Review: Always Sometimes Monsters (PS4)

Review: Always Sometimes Monsters (PS4)


  • PlayStation 4
  • PC, Mac, Linux
  • iOS, Android

Platform/Hardware Used:

  • PSN Download
  • PS4 Pro
  • HDTV


  • DualShock 4 Required (1)
  • Move None
Title: Always Sometimes Monsters
Format: PSN (431 MB)
Release Date: October 10, 2017
Publisher: Vagabond Dog
Developer: Vagabond Dog
Original MSRP: $9.99 (US), €16.99 (EU), £13.99 (UK)
ESRB Rating: M
PEGI: 16
A copy of this game was provided by the publisher for review purposes.
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Always Sometimes Monsters is a game about life and the decisions we make. In an intriguing and unusual beginning, I was confronted with a strange choice right off the bat. Then, life happens.

Flash forward and my character, who I named Susan, wasn’t having the best of luck. Her partner left and money is tight, so much so that the landlord took the key back. The prospect of sleeping on the street quickly became a scary reality.

Susan needed some cash pretty quickly so I made her work in a Tofu factory. It was better than the alternative. I also got some money from a person outside a club so I could buy her some pills. I instead spent the money on some lotto scratch cards. After a lucky win, there was enough for the pills and some food. I saw another opportunity and got some cheaper substitutes, what harm could they do?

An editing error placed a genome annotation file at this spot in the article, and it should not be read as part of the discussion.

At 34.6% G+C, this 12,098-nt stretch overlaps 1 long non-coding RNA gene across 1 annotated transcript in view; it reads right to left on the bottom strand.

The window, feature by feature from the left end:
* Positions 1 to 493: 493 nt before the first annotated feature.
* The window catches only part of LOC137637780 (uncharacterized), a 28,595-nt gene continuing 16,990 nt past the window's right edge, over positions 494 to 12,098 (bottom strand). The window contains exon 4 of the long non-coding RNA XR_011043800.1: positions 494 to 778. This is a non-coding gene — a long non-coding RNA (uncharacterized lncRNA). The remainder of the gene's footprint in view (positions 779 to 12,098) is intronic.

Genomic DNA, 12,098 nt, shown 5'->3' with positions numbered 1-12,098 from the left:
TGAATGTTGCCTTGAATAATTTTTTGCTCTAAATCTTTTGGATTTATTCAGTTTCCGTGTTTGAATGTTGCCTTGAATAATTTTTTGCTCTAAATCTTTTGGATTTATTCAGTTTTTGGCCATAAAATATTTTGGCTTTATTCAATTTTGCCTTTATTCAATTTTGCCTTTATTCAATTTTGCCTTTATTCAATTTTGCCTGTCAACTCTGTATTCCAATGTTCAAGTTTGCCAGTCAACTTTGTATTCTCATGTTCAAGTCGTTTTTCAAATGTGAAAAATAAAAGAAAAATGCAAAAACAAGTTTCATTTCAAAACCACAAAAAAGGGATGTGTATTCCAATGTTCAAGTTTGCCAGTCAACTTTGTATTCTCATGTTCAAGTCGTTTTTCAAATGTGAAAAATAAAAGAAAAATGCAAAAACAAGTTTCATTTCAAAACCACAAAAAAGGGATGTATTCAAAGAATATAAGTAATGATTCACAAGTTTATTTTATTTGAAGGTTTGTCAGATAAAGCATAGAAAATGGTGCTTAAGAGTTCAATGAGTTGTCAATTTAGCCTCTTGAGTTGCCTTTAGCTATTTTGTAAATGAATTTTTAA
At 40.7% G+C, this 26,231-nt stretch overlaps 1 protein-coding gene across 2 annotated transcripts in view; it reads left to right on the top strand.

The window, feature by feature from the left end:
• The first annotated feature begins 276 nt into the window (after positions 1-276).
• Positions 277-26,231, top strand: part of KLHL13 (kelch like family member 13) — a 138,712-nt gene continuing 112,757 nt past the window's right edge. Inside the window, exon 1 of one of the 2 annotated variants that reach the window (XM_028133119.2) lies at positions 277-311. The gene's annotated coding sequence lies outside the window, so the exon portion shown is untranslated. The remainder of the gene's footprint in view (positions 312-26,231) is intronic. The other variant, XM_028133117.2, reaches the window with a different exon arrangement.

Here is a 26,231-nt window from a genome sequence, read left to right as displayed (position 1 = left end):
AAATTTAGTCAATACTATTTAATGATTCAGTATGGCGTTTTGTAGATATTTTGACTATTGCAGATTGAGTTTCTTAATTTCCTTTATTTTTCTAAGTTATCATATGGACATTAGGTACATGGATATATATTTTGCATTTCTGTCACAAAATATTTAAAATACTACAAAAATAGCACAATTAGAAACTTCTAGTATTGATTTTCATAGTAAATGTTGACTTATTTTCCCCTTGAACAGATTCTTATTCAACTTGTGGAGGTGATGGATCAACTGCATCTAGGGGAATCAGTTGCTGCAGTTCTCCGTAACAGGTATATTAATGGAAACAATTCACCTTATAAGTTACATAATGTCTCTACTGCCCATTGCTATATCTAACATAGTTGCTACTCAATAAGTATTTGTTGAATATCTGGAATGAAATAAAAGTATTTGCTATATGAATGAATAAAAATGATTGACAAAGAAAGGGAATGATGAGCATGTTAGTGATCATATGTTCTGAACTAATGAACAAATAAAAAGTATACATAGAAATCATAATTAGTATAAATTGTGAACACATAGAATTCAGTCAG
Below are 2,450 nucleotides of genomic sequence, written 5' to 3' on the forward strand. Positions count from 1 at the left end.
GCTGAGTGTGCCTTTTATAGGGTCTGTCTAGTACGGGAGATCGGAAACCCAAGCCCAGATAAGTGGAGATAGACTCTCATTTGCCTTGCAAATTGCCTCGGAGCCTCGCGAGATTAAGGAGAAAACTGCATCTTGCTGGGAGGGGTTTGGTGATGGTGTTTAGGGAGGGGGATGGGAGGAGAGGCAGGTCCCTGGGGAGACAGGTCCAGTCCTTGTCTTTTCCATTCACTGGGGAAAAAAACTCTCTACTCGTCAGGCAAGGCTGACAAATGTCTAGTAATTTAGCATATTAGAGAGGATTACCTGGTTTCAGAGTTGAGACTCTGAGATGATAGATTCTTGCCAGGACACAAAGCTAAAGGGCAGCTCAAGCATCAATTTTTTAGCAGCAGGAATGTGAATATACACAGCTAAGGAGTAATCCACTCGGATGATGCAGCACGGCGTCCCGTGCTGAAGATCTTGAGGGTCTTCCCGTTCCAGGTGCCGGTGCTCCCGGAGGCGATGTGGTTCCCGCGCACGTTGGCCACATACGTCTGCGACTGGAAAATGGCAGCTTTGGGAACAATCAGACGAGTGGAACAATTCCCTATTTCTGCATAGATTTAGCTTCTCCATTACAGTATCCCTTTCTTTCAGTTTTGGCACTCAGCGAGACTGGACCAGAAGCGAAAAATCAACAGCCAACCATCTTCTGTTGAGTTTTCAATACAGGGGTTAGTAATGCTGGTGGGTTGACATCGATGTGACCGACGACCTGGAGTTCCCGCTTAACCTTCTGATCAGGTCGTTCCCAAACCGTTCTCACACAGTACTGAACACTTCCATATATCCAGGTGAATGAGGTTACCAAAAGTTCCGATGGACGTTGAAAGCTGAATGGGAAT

There are so many choices in Always Sometimes Monsters and some of them might seem like a big deal or inconsequential, at the time it’s hard to know. Even picking my character has an effect on others in the game.

There is an end goal that reminds me of a plotline to a summer romance movie. However, when I got stuck in the game I realized how wrong I was. There are so many things that happen, some of which felt uncomfortable and even horrible. There were moments that made me laugh and feel sorrow.

The monotony and drudgery of arduous work are mimicked to an obviously smaller degree in this experience. My obsessive tendencies still meant I made Susan work until there was nothing left to be done and her stamina had dropped to dangerously low levels, time to get some food and drink I guess.

Shall I grab a sandwich for the smelly homeless man who always hangs around the coffee shop or some dog food for the stray in the alley? I did neither and kept the hard-earned cash but instantly regretted my selfish choice and got food for them both. It’ll just have to take a little longer to save up the money Susan needs.

I needed to buy a ticket out of this depressing place but things once again spiraled out of control and friends needed my Susan’s help. I did what I could but as soon as there was enough money in the bank I went to the bus station and got the ticket. Did I make the right choice? People needed her and I made her bail on them.

I broke the game. Well, to be exact, my obsessive compulsion to see if a two-digit counter would get stuck on 99 or reset is what broke the game. It was a long and painfully dull task of repetition and in a bizarre twist of fate, the game froze at the number 69, apart from the music, which continued until the end of the track.